This is part of The Blogging Gauntlet of May 2016, where I try to write 500 words every day. See the May 1st post for full details.
Last Sunday, I did Berkeley Mystery Hunt. I can’t talk about the puzzles publicly because this puzzle hunt gets run twice: once during the school year for Berkeley students, and once during the summer for people in the Bay Area.
In every puzzle hunt, I run into the same scenario. A new puzzle comes out, and I take a look at it. I’ll solve it, or I’ll get stuck and move to another puzzle. Either way, I run into a problem. Either I need other people to explain what they’ve figured out, or other people need to understand my progress based on my work so far.
For smaller puzzle hunts, this is fine. Usually you’re all in the same room, so you can ask each other in person. However, when you scale up to massive teams like MIT Mystery Hunt, this becomes a huge concern. They might be sleeping, or be on the other side of the country, and you have to figure out the partial progress from only the notes they’ve written down. If those notes don’t explain the motivation behind all the data collected, they’re practically useless. How am I supposed to know why you removed all the vowels, or where this random column of numbers came from?
I didn’t know what to call this, until I read qntm’s series on antimemetics. If you haven’t read them, I highly, highly recommend checking them out. Start at We Need To Talk About Fifty-Five and follow the links from there.
If you don’t want to, here’s the quick version. Memes are ideas that want to be known, spreading from mind to mind. Antimemes are ideas that want to be forgotten. They are self-censoring. When you stop looking at an antimemetic object, your brain erases your memory and you forget it even exists.
The Antimemetics Division studies antimemes, and they have a devil of a time doing so. It’s hard to study things that everyone rediscovers on a daily basis, and it’s even harder when malicious antimemes erase the lives of coworkers so thoroughly that any evidence of their existence disappears. It’s one of the more horrifying ways to go. You can’t prove your existence to the world if the world doesn’t listen to you…
(from Crisis on Infinite Earths, discovered through TVTropes)
Nightmare fuel aside, there’s a quote about antimemetics research that resonated with me, which is applicable outside the realm of fiction.
Still lost for a logical entry point to the data, Wheeler curses all of her predecessors. Asynchronous research — whereby the research topic is forgotten entirely between iterations, and rediscovered over and over — is a perfectly standard practice in the Antimemetics Division, and her people ought to be better trained than this. There should be an obvious single document to read first which makes sense of the rest. A primer—
(qntm, CASE COLOURLESS GREEN)
The idea of asynchronous research is something I’ve thought about before, but this is the first time I’ve seen someone describe it. And I love the description, it’s perfect.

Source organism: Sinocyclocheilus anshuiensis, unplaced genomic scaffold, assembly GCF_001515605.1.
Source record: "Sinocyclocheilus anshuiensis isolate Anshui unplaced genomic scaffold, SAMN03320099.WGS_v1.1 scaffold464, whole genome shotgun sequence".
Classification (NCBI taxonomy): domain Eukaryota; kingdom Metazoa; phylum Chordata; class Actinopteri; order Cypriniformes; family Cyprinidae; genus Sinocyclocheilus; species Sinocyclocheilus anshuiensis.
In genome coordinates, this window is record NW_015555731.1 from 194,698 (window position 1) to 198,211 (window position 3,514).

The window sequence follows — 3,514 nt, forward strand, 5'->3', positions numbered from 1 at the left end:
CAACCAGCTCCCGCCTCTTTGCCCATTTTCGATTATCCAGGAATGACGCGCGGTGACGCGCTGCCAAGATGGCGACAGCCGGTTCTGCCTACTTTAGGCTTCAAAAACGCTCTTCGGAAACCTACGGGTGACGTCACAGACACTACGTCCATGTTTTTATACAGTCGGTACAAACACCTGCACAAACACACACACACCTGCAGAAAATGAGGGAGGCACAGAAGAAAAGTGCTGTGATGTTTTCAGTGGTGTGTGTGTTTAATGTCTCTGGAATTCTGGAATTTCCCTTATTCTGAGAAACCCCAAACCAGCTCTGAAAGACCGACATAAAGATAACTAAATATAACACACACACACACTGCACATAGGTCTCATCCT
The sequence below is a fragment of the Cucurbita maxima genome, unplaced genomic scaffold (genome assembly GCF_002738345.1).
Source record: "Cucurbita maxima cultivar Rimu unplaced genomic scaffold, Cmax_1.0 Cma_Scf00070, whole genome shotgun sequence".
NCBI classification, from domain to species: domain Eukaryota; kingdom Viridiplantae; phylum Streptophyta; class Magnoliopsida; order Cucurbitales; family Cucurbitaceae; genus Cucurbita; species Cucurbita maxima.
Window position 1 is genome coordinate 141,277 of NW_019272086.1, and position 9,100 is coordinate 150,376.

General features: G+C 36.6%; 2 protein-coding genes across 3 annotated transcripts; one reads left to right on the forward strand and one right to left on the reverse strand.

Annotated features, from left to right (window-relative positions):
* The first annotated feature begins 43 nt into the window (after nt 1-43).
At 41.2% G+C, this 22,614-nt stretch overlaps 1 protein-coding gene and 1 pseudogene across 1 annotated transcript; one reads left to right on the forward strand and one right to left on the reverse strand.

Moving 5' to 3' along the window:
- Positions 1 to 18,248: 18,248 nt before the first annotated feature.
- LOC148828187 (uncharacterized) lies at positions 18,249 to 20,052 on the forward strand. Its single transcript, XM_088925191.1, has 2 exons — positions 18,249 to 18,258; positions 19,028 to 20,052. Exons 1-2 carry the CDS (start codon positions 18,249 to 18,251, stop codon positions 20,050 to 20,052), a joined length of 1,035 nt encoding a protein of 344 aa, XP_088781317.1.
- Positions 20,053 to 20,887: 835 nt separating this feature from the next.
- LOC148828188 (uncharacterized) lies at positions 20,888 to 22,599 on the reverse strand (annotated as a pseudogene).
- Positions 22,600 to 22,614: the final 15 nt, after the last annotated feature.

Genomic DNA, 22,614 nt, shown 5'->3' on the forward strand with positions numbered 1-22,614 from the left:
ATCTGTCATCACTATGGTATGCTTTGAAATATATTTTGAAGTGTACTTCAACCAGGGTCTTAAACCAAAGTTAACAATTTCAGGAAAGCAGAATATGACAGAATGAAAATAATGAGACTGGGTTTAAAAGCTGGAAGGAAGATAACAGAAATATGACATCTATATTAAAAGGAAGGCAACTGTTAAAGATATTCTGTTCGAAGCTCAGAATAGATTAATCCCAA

When I take notes on something, whether it’s for puzzle hunts or lecture, I emphasize writing down motivations, writing down questions people ask about the material, and writing down the answers to those questions. If I don’t follow the lecture, I write what the lecturer is saying anyways, and pepper the margins with question marks to indicate my confusion.
The reason I do this is simple: if I understand the material, I’m not going to read my old notes. In the worlds where I’m reading my notes, I don’t understand what’s going on, so I write my notes towards a more confused version of myself. If my notes spend too long explaining a topic I already get, that’s fine, I’ll just skip ahead. But if my notes don’t explain something in enough detail, I have to struggle through them, and that takes a lot longer.
Understanding something in the now doesn’t mean you’ll remember it in the future, so it’s best to leave notes for your forgetful future selves. Comment your code to explain your awful hack. Mark key ideas to give your future self something to start at, and mark when you’re confused to let your future self know where your notes are dodgy.
If you’re confused about an idea, then get it after a few minutes, write down why you were confused and why it makes sense, because there’s a good chance that if you get confused again, you’ll get confused in the same way. (Writing it down also makes it stick better and decreases the chance you get confused in the first place.)
Here are some examples. Below are my notes on backprop from neural nets. I make sure to annotate the intuition behind the gradient.
(Click for full size.)
Here’s another example from theoretical crypto. I don’t follow the intuition said in lecture, but I write it down anyways, and note my confusion appropriately.
(Click for full size.)
There are downsides to this approach. I’ve filled notebooks with notes that I’ve never read again, and it’s tricky to take detailed notes while keeping up with lecture. However, I overall think it’s worth it. This may not be the best way to take notes, but it’s what my note taking strategy evolved into. So far, it’s been working for me.